Final control element
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Final Control Element. Actuator System. Control Valve Valve body Valve actuator I/P converter Instrument air system. Typical Globe Control Valve. Cross-section of a Globe Valve. Types of Globe Valves. Quick Opening- used for safety by-pass applications where quick opening is desired

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Actuator system
Actuator System

  • Control Valve

    • Valve body

    • Valve actuator

  • I/P converter

  • Instrument air system




Types of globe valves
Types of Globe Valves

  • Quick Opening- used for safety by-pass applications where quick opening is desired

  • Equal Percentage- used for about 90% of control valve applications since it results in the most linear installed characteristics

  • Linear- used when a relatively constant pressure drop is maintained across the valve







Effect of linearity in the installed valve characteristics
Effect of Linearity in the Installed Valve Characteristics

  • Highly nonlinear installed characteristics can lead to unstable flow control or a sluggish performance for the flow controller.





Analysis of these examples
Analysis of These Examples

  • Note the linear installed valve characteristics over a wide range of stem positions.

  • If the ratio of pressure drop across the control valve for the lowest flow rate to the value for the highest flow rate is greater than 5, an equal percentage control valve is recommended.


Control valve design procedure
Control Valve Design Procedure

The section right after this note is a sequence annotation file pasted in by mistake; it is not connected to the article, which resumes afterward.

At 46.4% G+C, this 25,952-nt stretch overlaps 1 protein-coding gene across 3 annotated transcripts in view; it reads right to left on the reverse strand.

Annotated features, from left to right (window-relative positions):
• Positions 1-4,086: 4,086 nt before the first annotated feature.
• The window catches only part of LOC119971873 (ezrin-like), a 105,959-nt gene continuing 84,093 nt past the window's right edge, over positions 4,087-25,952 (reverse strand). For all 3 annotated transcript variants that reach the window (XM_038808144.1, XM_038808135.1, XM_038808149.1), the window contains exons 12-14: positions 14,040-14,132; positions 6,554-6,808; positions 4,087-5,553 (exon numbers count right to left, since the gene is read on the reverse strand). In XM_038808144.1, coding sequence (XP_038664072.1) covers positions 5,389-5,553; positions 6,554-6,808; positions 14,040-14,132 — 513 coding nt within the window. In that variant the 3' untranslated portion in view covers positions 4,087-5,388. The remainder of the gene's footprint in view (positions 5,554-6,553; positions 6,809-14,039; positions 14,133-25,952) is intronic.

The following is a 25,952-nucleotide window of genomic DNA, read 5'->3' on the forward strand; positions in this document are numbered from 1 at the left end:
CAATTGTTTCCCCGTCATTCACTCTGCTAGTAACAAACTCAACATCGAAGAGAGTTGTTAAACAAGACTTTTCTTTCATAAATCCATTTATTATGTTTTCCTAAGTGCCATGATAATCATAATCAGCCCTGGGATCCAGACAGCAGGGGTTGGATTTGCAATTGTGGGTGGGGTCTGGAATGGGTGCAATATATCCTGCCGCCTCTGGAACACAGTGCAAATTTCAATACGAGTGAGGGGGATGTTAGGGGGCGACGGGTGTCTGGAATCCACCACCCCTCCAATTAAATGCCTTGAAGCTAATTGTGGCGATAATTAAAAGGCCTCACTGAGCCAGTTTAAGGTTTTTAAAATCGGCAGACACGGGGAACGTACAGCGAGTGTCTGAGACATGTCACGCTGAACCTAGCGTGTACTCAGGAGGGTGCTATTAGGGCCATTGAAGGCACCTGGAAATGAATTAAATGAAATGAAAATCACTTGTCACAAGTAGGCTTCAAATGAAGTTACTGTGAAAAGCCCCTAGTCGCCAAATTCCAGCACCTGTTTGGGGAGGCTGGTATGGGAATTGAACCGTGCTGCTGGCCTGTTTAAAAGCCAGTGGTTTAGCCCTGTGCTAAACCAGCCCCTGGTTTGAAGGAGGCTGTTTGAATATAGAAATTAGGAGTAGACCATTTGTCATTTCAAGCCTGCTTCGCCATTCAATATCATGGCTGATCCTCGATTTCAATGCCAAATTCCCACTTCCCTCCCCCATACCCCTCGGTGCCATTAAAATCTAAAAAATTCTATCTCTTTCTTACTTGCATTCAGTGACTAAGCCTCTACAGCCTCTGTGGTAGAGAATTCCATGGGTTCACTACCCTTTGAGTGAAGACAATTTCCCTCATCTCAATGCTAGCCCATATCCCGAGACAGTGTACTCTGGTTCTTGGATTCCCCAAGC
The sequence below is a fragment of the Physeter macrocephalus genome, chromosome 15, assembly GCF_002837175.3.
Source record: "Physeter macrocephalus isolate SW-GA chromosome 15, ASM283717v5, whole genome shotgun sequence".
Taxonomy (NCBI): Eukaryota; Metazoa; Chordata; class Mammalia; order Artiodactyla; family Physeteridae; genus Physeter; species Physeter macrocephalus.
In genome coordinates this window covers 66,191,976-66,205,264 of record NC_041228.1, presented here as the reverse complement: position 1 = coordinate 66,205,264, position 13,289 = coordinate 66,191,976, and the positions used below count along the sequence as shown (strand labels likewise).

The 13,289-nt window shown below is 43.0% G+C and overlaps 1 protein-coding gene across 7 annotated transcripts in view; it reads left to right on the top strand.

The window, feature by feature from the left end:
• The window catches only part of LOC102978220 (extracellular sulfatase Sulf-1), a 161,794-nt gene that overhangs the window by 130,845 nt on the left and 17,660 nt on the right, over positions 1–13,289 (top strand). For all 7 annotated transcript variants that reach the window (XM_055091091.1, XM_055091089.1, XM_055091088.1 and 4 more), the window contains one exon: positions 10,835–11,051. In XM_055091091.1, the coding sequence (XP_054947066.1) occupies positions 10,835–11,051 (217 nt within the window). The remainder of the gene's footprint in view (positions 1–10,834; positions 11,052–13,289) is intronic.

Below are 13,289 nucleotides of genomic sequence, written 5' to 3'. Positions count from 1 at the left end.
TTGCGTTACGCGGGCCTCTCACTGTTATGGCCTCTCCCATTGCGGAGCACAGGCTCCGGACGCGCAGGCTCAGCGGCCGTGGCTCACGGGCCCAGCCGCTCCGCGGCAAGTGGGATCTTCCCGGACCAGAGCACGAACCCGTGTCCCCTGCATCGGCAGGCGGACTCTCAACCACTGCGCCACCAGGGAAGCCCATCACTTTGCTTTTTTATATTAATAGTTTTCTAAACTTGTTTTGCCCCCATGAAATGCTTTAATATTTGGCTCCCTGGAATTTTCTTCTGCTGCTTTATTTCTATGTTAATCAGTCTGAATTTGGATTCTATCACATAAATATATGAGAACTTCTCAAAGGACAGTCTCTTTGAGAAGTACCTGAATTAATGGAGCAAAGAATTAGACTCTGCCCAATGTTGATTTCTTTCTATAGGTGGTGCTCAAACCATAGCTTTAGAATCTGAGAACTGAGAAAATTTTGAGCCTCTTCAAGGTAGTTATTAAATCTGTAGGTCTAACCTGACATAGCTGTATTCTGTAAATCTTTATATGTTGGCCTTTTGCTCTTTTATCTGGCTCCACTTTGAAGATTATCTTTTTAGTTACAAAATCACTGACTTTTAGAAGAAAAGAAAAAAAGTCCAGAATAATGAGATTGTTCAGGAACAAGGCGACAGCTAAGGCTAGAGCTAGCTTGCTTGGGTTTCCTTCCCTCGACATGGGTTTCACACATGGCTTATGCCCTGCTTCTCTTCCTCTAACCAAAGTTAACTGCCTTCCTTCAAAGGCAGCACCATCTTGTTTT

• Choose a control valve so that the average flow rate results when the valve is 2/3 open.

  • After the valve has been sized, check to ensure that the maximum and minimum flow rates will be accurately metered.


Additional information required to size a control valve
Additional Information Required to Size a Control Valve

  • CV versus % open for different valve sizes.

  • Available pressure drop across the valve versus flow rate for each valve. Note that the effect of flow on the upstream and downstream pressure must be known.


Valve sizing example
Valve Sizing Example

  • Size a control valve for max 150 GPM of water and min of 50 GPM.

  • Therefore, choose the valve size so that valve is approximately 67% open at 100 GPM.


Determine c v at 100 gpm
Determine CV at 100 GPM

  • Use the valve flow equation (Equation 2.1) to calculate Cv

  • For DP, use pressure drop versus stem position (e.g., Table 2.2)


C v versus valve travel for different sized valves
Cv versus % Valve Travel for Different Sized Valves

  • Body % Valve Opening

  • Size in50 60 70

  • 1 3.63 5.28 7.59

  • 1.5 4.30 6.46 9.84

  • Cv 2 11.1 20.7 32.8

  • 3 21.7 36.0 60.4

  • 4 31.2 52.6 96.7


Check max and min flows
Check Max and Min Flows

  • Ensure that the flow rate will be accurately controlled at the maximum and minimum flow rates.

  • At minimum flow rate valve should be at least 10-15% open.

  • At maximum flow rate the valve should be at most 85-90% open.


Valve deadband
Valve Deadband

  • It is the maximum change in instrument air pressure to a valve that does not cause a change in the flow rate through the valve.

  • Deadband determines the degree of precision that a control valve or flow controller can provide.

  • Deadband is primarily affected by the friction between the valve stem and the packing.



Valve actuator selection
Valve Actuator Selection

  • Choose an air-to-open for applications for which it is desired to have the valve fail closed.

  • Choose an air-to-close for applications for which it is desired to have the valve fail open.


Optional equipment
Optional Equipment

  • Valve positioner- a controller that adjusts the instrument air in order to maintain the stem position at the specified position. Greatly reduces the deadband of the valve. Positioners are almost always used on valves serviced by a DCS.

  • Booster relay- provides high capacity air flow to the actuator of a valve. Can significantly increase the speed of large valves.



Control relevant aspects of actuator systems